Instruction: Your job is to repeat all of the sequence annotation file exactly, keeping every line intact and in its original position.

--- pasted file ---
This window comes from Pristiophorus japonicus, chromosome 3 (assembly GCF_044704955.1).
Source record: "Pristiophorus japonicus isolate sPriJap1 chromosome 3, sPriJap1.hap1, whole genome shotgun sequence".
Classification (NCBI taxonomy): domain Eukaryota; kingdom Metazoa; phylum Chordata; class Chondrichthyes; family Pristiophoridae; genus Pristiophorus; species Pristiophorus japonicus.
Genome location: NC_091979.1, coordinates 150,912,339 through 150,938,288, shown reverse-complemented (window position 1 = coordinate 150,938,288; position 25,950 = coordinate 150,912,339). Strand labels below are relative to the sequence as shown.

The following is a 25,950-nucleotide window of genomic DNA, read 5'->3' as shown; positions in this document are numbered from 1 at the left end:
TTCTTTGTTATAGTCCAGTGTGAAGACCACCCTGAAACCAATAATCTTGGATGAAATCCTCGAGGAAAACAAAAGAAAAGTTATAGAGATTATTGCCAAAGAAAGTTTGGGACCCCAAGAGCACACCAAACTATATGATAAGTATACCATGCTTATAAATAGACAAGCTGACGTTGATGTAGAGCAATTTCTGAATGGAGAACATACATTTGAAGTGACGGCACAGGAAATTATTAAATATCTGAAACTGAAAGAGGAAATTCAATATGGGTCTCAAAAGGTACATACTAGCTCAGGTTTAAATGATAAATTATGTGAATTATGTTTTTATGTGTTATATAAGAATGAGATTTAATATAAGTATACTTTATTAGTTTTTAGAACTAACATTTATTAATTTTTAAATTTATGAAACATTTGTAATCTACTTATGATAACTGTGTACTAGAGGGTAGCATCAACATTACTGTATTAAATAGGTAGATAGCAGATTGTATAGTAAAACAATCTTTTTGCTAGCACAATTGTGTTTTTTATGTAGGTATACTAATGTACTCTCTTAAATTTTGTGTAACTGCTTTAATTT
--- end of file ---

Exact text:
This window comes from Pristiophorus japonicus, chromosome 3 (assembly GCF_044704955.1).
Source record: "Pristiophorus japonicus isolate sPriJap1 chromosome 3, sPriJap1.hap1, whole genome shotgun sequence".
Classification (NCBI taxonomy): domain Eukaryota; kingdom Metazoa; phylum Chordata; class Chondrichthyes; family Pristiophoridae; genus Pristiophorus; species Pristiophorus japonicus.
Genome location: NC_091979.1, coordinates 150,912,339 through 150,938,288, shown reverse-complemented (window position 1 = coordinate 150,938,288; position 25,950 = coordinate 150,912,339). Strand labels below are relative to the sequence as shown.

The following is a 25,950-nucleotide window of genomic DNA, read 5'->3' as shown; positions in this document are numbered from 1 at the left end:
TTCTTTGTTATAGTCCAGTGTGAAGACCACCCTGAAACCAATAATCTTGGATGAAATCCTCGAGGAAAACAAAAGAAAAGTTATAGAGATTATTGCCAAAGAAAGTTTGGGACCCCAAGAGCACACCAAACTATATGATAAGTATACCATGCTTATAAATAGACAAGCTGACGTTGATGTAGAGCAATTTCTGAATGGAGAACATACATTTGAAGTGACGGCACAGGAAATTATTAAATATCTGAAACTGAAAGAGGAAATTCAATATGGGTCTCAAAAGGTACATACTAGCTCAGGTTTAAATGATAAATTATGTGAATTATGTTTTTATGTGTTATATAAGAATGAGATTTAATATAAGTATACTTTATTAGTTTTTAGAACTAACATTTATTAATTTTTAAATTTATGAAACATTTGTAATCTACTTATGATAACTGTGTACTAGAGGGTAGCATCAACATTACTGTATTAAATAGGTAGATAGCAGATTGTATAGTAAAACAATCTTTTTGCTAGCACAATTGTGTTTTTTATGTAGGTATACTAATGTACTCTCTTAAATTTTGTGTAACTGCTTTAATTT